The Gardening Diva
Never be too busy to stop and smell the beautiful flowers.

Plumerias


                              The Plant Plant you Cannot Kill

                                                                                                               by LMG Calla Victoria   

 

     To all of you plant “Serial Killers,” yes those of you who just kill every plant that you buy or receive as gifts. Yes, you with the brownest of brown thumbs do I have the perfect plant for you! This plant will survive basically on its own with minimal care and it is the “Air Plant.”  It is called the “air plant” because it does not require any kind of soil to survive so there is no chance of you over-watering and drowning the plant. I can hear you thinking, “Well how do air plants grow and how do they get their nutrients?”

Growing habits of Air Plants:
      Air plants are Bromeliads and the botanical name for air plants is Tillandsia. So the air plant is a bromeliad but the genus (classification) of this bromeliad is a Tillandsia. All bromeliads have very small rooting systems because the roots are only used to anchor the plant, unlike other plants where the root system is how the plant draws in water and nutrients. Like the air plant, most bromeliads can grow epiphytically (growing on another plant or structure for mechanical support only). Epiphytes are not parasites, although they attach themselves to other trees and plants, they do not leach off of the host plant. The host plant is only used as a place for the epiphyte to hang out. Air plants are epiphytes that is why they do not need soil. The most common epiphyte in these parts is Spanish Moss, which is also bromeliad of the Tillandsia genus and the botanical name for Spanish Moss is Tillandsia usneoides. All bromeliads are not epiphytes some are terrestrial meaning they need to be in soil to live. What we know as the common pineapple is a terrestrial bromeliad that must be planted in soil to survive.

How Air Plants receive moisture and nutrients:
      All bromeliads have hundreds of tiny scales that cover their foliage. The scales catch dew droplets and that is how the plants are hydrated. In the wild the only fertilization air plants receive is from an occasional drop of bird poop, or dropping from tiny tree frogs.

How Air Plants Propagate:
      When we speak of propagation, we are talking about how a plant reproduces. With most plants you can grow them from seed if you have the patience. Or you can take cuttings and try to root them and that takes time, patience, and a little bit of luck. But what I love about bromeliads is they will just send up little baby plants or “pups.”  As air plants grow they just keep sending out pups. You may have started with a plant that was about seven inches wide and five inches deep, and you could end up with a huge ball that has tripled in size over time; without planting seeds, trying to root cuttings, and keeping your fingers crossed that the process worked.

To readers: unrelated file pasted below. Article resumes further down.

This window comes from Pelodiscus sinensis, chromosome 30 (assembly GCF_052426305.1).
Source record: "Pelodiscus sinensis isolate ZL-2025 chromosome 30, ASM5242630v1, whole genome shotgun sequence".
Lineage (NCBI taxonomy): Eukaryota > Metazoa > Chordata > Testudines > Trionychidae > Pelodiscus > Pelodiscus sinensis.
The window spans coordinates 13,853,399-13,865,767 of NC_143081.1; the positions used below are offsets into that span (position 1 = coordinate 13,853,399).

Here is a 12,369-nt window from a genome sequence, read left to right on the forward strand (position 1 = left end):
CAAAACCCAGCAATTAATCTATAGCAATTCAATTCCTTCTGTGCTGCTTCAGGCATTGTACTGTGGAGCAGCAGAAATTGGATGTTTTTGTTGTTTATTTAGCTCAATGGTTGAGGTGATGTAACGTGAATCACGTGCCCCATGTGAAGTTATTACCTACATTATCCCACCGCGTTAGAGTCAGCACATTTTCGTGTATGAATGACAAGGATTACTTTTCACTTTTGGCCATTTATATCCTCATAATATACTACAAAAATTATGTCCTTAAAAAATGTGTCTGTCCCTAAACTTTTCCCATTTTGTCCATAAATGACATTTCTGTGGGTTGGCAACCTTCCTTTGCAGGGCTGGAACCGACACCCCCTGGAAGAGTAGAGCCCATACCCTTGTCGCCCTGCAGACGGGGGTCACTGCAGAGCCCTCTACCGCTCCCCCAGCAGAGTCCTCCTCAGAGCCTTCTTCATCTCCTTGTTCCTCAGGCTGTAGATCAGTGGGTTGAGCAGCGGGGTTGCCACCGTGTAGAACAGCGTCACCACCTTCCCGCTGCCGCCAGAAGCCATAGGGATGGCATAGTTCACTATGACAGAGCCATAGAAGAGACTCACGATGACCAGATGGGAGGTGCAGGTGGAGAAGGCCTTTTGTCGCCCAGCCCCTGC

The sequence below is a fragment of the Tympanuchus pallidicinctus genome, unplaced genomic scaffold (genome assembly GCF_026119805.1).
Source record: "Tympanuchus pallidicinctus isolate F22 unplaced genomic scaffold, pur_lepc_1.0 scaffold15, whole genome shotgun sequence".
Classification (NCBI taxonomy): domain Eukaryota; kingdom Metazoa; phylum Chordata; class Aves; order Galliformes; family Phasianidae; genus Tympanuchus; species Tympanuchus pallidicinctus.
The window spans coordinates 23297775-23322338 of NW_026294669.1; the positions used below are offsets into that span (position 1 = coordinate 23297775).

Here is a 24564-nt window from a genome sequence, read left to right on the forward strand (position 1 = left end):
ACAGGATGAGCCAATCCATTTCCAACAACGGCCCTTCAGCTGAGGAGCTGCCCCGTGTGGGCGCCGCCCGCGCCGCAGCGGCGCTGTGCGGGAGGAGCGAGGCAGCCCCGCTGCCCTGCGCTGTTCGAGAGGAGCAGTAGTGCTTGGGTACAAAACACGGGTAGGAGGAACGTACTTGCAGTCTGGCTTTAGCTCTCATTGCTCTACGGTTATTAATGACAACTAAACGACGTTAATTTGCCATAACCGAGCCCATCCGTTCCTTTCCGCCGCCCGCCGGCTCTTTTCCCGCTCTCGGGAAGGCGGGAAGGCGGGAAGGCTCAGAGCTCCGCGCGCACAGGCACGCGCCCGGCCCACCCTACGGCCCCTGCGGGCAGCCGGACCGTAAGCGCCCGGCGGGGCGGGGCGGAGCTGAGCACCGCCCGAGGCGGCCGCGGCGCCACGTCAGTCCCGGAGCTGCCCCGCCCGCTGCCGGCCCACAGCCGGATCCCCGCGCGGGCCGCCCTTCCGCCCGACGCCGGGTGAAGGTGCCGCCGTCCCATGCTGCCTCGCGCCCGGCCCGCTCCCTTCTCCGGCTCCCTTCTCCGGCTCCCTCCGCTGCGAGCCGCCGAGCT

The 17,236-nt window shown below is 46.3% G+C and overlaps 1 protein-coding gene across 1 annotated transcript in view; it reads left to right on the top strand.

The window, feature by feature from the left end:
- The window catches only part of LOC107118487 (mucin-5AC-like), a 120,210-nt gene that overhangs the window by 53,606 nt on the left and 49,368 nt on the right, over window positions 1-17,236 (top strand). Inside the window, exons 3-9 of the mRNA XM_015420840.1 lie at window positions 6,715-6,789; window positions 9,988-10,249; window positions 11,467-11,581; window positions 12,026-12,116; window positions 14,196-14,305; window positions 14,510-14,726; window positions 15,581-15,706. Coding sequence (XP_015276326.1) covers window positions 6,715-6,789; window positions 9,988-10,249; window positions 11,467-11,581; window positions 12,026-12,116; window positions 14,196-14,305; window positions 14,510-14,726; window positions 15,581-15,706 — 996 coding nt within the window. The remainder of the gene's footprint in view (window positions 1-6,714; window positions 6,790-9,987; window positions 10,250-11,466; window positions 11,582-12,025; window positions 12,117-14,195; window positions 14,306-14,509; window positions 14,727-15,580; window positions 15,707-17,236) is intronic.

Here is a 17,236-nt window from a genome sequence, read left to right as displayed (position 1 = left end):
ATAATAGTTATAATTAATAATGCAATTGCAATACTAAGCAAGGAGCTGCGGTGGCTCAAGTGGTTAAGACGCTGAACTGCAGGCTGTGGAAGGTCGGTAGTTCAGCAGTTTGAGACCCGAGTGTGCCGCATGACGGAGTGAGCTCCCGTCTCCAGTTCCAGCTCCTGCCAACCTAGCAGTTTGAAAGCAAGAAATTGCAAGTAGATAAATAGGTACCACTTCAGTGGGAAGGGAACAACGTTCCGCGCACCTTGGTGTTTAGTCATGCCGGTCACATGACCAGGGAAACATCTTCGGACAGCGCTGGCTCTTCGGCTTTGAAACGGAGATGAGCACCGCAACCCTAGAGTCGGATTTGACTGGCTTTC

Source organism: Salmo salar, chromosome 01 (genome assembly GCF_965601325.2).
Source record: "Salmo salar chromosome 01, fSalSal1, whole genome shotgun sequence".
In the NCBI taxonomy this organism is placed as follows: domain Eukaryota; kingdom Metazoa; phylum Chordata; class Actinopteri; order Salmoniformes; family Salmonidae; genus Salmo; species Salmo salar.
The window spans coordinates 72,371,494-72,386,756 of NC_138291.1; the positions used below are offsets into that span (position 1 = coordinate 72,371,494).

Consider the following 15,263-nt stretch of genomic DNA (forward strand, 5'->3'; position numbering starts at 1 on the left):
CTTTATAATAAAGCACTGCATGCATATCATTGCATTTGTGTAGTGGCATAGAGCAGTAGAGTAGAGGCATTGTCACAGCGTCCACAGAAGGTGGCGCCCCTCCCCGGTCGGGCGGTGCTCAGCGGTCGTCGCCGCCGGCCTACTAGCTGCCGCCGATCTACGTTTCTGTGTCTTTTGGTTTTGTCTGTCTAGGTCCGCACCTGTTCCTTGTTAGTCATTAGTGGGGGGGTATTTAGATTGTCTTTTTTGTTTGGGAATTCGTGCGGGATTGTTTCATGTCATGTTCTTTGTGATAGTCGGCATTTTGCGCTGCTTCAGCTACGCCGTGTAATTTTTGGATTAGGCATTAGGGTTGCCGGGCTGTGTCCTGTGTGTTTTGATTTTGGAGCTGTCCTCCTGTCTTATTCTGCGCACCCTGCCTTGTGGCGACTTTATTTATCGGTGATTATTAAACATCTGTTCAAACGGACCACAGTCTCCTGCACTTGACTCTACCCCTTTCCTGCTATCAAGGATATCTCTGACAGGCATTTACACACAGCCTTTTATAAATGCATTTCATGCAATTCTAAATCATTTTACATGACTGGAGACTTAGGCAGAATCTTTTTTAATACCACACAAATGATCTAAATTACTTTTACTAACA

Care for the Air Plant:
       Spritz your plant daily with water and place it near a window and it is happy. If you are going to be away for a week or so, soak the plant in a bucket of water for a couple of hours, take it out and re-hang it and it will be happy to see you when you return. If you keep your air plants outdoors no care required.  The morning dew keeps them quite happy. Bromeliads do not like heavy fertilization so whatever fertilizer you chose dilute it down to 1/3 of the recommended mixture. The “air-plant” in the photo is a part of the new Bromeliad Exhibit that recently opened in the Conservatory at the New Orleans Botanical Garden in City Park, which I installed along with members of the Greater New Orleans Bromeliad Society, and MG Donna Childress. I forged a partnership with the Greater New Orleans Bromeliad Society and the New Orleans Botanical Garden to make the exhibit a reality. I chose this creative way of displaying these whimsical plants so that they just seem to be levitating there in the air. Air plants are usually green or grayish in color but this one just happens to be blooming. If I have piqued your interest in bromeliads visit the new Bromeliad Exhibit at the New Orleans Botanical Garden and be sure to check out the “Living Curtain” which is a part of the exhibit and also my creation. If you would like to purchase some wonderful air plants, the Bromeliad Show and Sale sponsored by the Greater New Orleans Bromeliad Society will take place at Lakeside Shopping Center on Saturday, May 5, 2012. If you are and avid gardener and would like to get all of the information on how to become a Master Gardner go to www.lsuagcenter.com from the home page click on “Lawn and Garden” and then click on “Master Gardener. 

       Tillandsia (the plants you cannot kill) are members of the Bromeliad family. Bromeliads are fascinating plants, if you are interested in learning more about bromeliads contact the local bromeliad society in your area. In New Orleans consider becoming a member of the Greater New Orleans Bromeliad Societyhttp://www.gnobromeliads.com/

        

       

     Photos of me with my award-winning Bromeliads and trophy from the Greater New Orleans Bromeliad Society's (GNOBS)  2012 Show and sale.

Remember, never be too busy to stop and enjoy the beautiful flowers!

froggy


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